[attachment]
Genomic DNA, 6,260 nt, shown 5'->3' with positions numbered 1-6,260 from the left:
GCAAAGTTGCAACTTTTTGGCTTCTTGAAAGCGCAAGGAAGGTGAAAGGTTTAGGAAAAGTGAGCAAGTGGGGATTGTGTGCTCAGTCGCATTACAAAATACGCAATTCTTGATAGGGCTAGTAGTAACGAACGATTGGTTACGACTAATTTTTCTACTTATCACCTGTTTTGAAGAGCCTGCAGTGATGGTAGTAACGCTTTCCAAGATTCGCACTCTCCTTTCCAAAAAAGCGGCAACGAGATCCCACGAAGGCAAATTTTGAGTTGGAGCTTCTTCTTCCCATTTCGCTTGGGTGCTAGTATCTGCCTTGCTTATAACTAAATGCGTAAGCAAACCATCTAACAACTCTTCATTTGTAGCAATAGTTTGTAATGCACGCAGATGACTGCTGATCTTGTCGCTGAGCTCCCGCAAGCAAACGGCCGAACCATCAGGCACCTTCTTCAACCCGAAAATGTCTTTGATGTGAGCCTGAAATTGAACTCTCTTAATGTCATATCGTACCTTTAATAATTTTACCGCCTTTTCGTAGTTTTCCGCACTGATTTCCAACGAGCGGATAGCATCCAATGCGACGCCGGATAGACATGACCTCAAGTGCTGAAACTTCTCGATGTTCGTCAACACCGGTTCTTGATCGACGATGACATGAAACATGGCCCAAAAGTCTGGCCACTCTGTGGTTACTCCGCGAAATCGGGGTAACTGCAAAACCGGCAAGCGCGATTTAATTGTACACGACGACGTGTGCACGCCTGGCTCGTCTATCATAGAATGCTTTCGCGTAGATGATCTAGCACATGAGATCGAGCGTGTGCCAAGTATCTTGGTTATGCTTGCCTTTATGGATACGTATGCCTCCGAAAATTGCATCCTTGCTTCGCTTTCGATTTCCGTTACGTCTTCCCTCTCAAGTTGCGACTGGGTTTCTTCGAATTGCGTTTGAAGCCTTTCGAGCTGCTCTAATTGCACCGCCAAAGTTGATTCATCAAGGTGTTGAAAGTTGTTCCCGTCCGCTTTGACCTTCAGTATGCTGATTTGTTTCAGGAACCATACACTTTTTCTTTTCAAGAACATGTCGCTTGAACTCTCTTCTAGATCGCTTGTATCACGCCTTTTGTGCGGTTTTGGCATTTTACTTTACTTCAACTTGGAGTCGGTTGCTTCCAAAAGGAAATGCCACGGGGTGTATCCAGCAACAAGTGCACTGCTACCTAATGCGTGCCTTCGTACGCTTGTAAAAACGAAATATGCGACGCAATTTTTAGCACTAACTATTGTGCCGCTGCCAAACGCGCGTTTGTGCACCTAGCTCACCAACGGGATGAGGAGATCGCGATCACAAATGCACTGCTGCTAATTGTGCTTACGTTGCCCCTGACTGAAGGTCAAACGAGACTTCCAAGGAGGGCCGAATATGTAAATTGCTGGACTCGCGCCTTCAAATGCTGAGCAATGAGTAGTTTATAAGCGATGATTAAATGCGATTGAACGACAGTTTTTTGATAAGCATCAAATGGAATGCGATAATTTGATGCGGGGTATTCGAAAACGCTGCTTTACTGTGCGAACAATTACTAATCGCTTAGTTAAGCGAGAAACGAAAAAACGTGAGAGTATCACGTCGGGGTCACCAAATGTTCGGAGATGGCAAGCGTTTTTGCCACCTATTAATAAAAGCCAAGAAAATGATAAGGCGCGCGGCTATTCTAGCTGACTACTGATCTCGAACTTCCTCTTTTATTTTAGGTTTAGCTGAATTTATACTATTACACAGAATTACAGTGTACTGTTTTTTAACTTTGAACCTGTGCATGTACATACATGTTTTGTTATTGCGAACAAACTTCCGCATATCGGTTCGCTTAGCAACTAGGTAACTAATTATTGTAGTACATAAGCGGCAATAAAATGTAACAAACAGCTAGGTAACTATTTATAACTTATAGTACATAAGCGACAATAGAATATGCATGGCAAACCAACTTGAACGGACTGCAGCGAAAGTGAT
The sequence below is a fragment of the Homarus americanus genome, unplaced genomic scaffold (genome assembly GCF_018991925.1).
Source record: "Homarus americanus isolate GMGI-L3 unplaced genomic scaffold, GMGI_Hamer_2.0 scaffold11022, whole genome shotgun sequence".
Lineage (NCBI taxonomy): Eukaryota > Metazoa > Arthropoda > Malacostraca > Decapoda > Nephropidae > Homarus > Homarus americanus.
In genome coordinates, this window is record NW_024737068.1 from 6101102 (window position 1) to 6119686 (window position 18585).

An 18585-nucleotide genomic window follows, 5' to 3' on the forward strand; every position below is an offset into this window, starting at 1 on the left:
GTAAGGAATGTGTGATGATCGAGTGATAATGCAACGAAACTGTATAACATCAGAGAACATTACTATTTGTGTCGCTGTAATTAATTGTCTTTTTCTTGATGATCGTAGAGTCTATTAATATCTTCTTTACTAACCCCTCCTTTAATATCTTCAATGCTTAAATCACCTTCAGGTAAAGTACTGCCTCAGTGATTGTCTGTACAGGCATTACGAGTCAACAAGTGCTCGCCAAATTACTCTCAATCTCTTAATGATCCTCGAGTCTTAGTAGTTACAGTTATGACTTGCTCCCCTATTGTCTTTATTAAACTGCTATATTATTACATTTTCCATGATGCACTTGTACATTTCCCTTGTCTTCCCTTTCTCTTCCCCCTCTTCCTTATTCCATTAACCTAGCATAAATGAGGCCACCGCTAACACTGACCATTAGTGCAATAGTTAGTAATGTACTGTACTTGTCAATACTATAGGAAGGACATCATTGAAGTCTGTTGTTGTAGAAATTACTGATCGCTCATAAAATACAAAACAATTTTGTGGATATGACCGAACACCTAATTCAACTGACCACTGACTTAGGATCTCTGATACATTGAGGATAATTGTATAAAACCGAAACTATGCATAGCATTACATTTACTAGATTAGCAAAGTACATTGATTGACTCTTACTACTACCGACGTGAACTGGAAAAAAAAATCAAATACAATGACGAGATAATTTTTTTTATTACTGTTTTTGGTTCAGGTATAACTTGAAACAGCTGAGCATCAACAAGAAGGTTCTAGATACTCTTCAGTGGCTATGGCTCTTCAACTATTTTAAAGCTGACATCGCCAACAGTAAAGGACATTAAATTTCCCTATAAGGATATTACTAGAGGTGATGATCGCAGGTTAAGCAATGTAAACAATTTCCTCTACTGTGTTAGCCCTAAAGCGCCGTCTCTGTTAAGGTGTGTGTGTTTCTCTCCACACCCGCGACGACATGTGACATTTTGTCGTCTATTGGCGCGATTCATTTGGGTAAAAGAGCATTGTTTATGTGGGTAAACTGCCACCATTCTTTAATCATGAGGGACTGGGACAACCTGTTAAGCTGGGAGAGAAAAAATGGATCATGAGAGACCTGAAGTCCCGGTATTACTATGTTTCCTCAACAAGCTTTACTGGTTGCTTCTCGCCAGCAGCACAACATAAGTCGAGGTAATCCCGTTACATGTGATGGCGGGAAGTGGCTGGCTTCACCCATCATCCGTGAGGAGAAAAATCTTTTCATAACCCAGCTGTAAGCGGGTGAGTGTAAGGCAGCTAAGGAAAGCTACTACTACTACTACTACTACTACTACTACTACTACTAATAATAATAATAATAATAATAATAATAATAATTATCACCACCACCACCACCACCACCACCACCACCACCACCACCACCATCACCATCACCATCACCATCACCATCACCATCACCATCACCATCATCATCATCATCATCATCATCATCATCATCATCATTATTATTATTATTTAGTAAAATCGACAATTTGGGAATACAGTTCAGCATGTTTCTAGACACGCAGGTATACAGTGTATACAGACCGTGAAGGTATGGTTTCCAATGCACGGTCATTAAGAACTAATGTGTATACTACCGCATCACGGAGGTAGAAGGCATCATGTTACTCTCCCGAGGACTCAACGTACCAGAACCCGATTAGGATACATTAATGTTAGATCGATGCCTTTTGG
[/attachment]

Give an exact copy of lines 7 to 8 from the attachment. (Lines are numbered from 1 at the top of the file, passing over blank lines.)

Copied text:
An 18585-nucleotide genomic window follows, 5' to 3' on the forward strand; every position below is an offset into this window, starting at 1 on the left:
GTAAGGAATGTGTGATGATCGAGTGATAATGCAACGAAACTGTATAACATCAGAGAACATTACTATTTGTGTCGCTGTAATTAATTGTCTTTTTCTTGATGATCGTAGAGTCTATTAATATCTTCTTTACTAACCCCTCCTTTAATATCTTCAATGCTTAAATCACCTTCAGGTAAAGTACTGCCTCAGTGATTGTCTGTACAGGCATTACGAGTCAACAAGTGCTCGCCAAATTACTCTCAATCTCTTAATGATCCTCGAGTCTTAGTAGTTACAGTTATGACTTGCTCCCCTATTGTCTTTATTAAACTGCTATATTATTACATTTTCCATGATGCACTTGTACATTTCCCTTGTCTTCCCTTTCTCTTCCCCCTCTTCCTTATTCCATTAACCTAGCATAAATGAGGCCACCGCTAACACTGACCATTAGTGCAATAGTTAGTAATGTACTGTACTTGTCAATACTATAGGAAGGACATCATTGAAGTCTGTTGTTGTAGAAATTACTGATCGCTCATAAAATACAAAACAATTTTGTGGATATGACCGAACACCTAATTCAACTGACCACTGACTTAGGATCTCTGATACATTGAGGATAATTGTATAAAACCGAAACTATGCATAGCATTACATTTACTAGATTAGCAAAGTACATTGATTGACTCTTACTACTACCGACGTGAACTGGAAAAAAAAATCAAATACAATGACGAGATAATTTTTTTTATTACTGTTTTTGGTTCAGGTATAACTTGAAACAGCTGAGCATCAACAAGAAGGTTCTAGATACTCTTCAGTGGCTATGGCTCTTCAACTATTTTAAAGCTGACATCGCCAACAGTAAAGGACATTAAATTTCCCTATAAGGATATTACTAGAGGTGATGATCGCAGGTTAAGCAATGTAAACAATTTCCTCTACTGTGTTAGCCCTAAAGCGCCGTCTCTGTTAAGGTGTGTGTGTTTCTCTCCACACCCGCGACGACATGTGACATTTTGTCGTCTATTGGCGCGATTCATTTGGGTAAAAGAGCATTGTTTATGTGGGTAAACTGCCACCATTCTTTAATCATGAGGGACTGGGACAACCTGTTAAGCTGGGAGAGAAAAAATGGATCATGAGAGACCTGAAGTCCCGGTATTACTATGTTTCCTCAACAAGCTTTACTGGTTGCTTCTCGCCAGCAGCACAACATAAGTCGAGGTAATCCCGTTACATGTGATGGCGGGAAGTGGCTGGCTTCACCCATCATCCGTGAGGAGAAAAATCTTTTCATAACCCAGCTGTAAGCGGGTGAGTGTAAGGCAGCTAAGGAAAGCTACTACTACTACTACTACTACTACTACTACTACTACTAATAATAATAATAATAATAATAATAATAATAATTATCACCACCACCACCACCACCACCACCACCACCACCACCACCACCATCACCATCACCATCACCATCACCATCACCATCACCATCACCATCATCATCATCATCATCATCATCATCATCATCATCATTATTATTATTATTTAGTAAAATCGACAATTTGGGAATACAGTTCAGCATGTTTCTAGACACGCAGGTATACAGTGTATACAGACCGTGAAGGTATGGTTTCCAATGCACGGTCATTAAGAACTAATGTGTATACTACCGCATCACGGAGGTAGAAGGCATCATGTTACTCTCCCGAGGACTCAACGTACCAGAACCCGATTAGGATACATTAATGTTAGATCGATGCCTTTTGG